Tag: Los Angeles schools

Is It Good to Have More Kids in the Inefficient and Less-Effective Government School System?

The Los Angeles Times editorializes today on our new research demonstrating the high cost of charter schools in terms of tax dollars and an impoverished private sector in education.

The editors still “see a lot to celebrate” in charter schools and I would heartily agree. Charter schools often provide a safe, better alternative to the existing public schools for many kids who desperately need one.

Oddly, the editors at the LAT seem most celebratory not about choice, empowerment, and competition-driven improvements in education, but about the prospect of “more enrollment and resources,” “more money,” and “more funding” that the formerly private school students will likely bring to the government school system.

But money isn’t the problem with government schools, otherwise the LA school district would be tops. LAUSD spent nearly $30,000 per student in 2008, over $20,000 excluding local bond revenue (they claimed just $10,000 that year).

Government schools, even government charter schools, are inefficient and a poor reflection of the educational diversity possible in the private sector. A Ball State University study estimated that charters received over $9,000 per student in 2007. The average tuition in Catholic schools, where most of the private charter students come from, was just $6,000 in 2008 according to the government’s NCES.

In other words, charter schools cost over 50 percent more than the average tuition at a Catholic school. And the charter school might well be worse for the kid who switches on average. After all, the private school would be that family’s first choice if money weren’t an issue. And because private schools have to charge tuition, they need to provide enough value to compete with taxpayer-funded schools. That means a private school needs to provide a value worth more than $15,000 while charging just $6,000 (the $9,000 parents could get in the charter school plus the $6,000 they have to pay out of pocket for tuition).

Because of financial hardships and a high tax burden to support government schools, many families are choosing to move their child out of the private school that’s best for their child to a newly acceptable, “free” charter school.

If we want the best education for the largest number of kids while lowering the tax burden at the same time, expanding government charter schools isn’t the way to do it. Private school choice through education tax credits is the route to sustainable, continuous improvements in educational achievement and efficiency.

 

LA School District Vote Shows Further Cracks in Education’s Berlin Wall

America’s large urban school districts are often the lowest performing, least efficient, and most resistant to change. The poster children for this reality are perhaps Detroit and Washington, DC, but the Los Angeles Unified School District (LAUSD) has long been in the running as well.

Yesterday, there was a sign that LAUSD would like to get out of that race for the bottom: the district’s school board voted 6 to 1 in favor of a plan that would hand up to a third of its public schools over to private management. Ignoring for a moment the question of how well this policy will work, it is categorically, undeniably, a sign of change. In the past, such private contracting arrangements in large districts have usually been the result of state or mayoral takeovers. This is the first case that comes to mind in which the plan was the product of an elected school board that has just had enough with its own administrators’ unsatisfactory performance.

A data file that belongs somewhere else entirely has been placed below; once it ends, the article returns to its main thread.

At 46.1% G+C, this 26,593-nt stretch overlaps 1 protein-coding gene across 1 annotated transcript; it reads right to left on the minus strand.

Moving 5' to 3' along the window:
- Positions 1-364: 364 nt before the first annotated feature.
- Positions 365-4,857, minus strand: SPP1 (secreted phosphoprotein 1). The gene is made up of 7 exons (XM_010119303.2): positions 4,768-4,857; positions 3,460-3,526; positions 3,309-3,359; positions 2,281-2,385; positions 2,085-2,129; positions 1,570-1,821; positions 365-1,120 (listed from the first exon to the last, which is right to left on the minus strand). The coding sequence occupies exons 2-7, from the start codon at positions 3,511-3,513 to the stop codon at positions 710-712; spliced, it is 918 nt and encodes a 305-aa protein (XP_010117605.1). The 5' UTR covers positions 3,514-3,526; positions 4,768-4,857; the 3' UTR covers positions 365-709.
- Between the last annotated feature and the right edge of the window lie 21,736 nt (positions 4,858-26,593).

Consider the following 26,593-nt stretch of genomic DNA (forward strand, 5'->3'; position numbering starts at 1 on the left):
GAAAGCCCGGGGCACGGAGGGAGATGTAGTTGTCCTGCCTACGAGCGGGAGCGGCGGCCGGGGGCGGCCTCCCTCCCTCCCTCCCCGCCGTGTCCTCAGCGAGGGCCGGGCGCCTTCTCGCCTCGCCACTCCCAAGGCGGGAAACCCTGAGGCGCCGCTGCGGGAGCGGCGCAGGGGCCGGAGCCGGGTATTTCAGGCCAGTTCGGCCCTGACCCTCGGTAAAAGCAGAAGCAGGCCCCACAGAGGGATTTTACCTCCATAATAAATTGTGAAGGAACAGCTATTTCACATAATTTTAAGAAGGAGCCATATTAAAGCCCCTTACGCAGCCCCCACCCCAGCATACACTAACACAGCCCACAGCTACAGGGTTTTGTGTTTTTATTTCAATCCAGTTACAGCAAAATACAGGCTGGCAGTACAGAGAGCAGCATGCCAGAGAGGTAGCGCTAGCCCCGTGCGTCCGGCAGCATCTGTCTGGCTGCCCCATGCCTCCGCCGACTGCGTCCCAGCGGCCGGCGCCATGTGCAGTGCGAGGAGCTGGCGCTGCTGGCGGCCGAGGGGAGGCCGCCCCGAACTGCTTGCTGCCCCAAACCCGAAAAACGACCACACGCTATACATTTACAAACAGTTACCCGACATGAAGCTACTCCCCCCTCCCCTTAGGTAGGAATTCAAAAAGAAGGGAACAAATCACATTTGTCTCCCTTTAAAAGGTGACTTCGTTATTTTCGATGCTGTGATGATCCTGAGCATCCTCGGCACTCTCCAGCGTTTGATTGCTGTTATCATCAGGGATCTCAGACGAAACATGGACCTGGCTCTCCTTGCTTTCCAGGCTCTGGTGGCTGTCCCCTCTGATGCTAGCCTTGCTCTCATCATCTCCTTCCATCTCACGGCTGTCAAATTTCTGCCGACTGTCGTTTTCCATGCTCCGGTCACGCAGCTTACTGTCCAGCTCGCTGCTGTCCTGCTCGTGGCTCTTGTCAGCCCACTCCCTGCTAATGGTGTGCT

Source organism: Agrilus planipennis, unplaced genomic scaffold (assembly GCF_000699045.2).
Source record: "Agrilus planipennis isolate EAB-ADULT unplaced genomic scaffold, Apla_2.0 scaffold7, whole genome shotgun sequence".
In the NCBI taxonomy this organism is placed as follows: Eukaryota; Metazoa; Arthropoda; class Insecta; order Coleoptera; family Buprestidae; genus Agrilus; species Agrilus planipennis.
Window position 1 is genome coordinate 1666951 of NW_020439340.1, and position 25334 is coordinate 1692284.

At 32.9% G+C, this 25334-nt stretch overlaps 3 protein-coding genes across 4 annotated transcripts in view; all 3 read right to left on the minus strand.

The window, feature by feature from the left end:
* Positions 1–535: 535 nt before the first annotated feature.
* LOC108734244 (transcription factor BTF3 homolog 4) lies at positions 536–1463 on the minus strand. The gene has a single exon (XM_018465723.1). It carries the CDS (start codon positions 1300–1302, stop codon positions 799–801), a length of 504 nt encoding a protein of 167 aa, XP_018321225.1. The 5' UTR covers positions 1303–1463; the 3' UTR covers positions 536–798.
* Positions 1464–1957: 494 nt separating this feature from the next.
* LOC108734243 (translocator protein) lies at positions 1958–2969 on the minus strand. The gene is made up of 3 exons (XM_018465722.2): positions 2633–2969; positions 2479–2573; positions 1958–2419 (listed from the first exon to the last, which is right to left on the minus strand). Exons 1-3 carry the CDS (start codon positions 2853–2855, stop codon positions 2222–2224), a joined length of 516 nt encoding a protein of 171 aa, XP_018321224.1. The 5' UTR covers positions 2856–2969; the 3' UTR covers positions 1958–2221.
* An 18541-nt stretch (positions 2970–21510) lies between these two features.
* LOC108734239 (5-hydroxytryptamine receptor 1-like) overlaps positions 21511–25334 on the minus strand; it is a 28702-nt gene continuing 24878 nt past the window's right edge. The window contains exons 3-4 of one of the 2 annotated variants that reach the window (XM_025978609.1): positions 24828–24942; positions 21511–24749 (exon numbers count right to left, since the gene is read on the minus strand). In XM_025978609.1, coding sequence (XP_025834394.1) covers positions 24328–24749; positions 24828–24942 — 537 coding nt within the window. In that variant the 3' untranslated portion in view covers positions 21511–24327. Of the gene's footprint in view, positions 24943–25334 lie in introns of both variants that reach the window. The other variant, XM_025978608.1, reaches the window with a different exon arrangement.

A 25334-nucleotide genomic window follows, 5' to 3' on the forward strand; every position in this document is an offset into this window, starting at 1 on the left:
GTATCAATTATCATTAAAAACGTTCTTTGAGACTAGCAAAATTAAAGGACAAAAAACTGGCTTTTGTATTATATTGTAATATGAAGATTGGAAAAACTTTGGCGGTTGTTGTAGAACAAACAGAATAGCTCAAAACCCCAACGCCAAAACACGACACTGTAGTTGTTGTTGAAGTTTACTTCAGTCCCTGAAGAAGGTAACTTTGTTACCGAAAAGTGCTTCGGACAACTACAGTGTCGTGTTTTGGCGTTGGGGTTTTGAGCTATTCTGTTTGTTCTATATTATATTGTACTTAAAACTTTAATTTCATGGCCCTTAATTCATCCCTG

Keep in mind that school board elections suffer low-turnout, and that support for candidates is dominated by public school employee unions looking out for their own members’ salaries and job security. If THAT process can produce such a clarion call for parental choice, competition, and diversity in educational provision, times ARE changing.

Now let’s stop ignoring the question of whether or not it will work. There’s not a whole lot of research on the subject. The most recent and detailed review of a similar contracting-out arrangement in Philadelphia, by Harvard’s Paul Peterson and Matthew Chingos, finds that non-profit management organizations in the city underperformed the district somewhat in reading and math, though the reading difference was statistically insignificant. The same study found that for-profit management organizations outperformed the district in both subjects, though the reading difference was again statistically insignificant.

Honestly, though, I don’t think anyone believes that the LAUSD plan was the result of a painstaking comparison of all the policy options and the choice of the one most supported by the empirical research. It is a cry of frustration with the status quo, and an implicit recognition of what most people already know: monopolies are bad at giving consumers what they want at a reasonable cost; choice and competition drive up quality and drive down costs in every other field, so why not bring them to bear in education? And finally, the LA school board’s action represents a desire to get something done NOW, that is actually within the board’s power to accomplish.

My sympathies are with the board members who are trying to make a positive difference within the system we have, but the question for voters and legislators is: why stick with the status quo at all? Why not open up the field of education to all the freedoms and incentives of the free enterprise system, rather than trying to cobble together a pale, ad hoc immitation of it? Because what the massive body of international scientific evidence shows is that the freest, most market-like education systems are the ones that outshine public school systems by the greatest margins.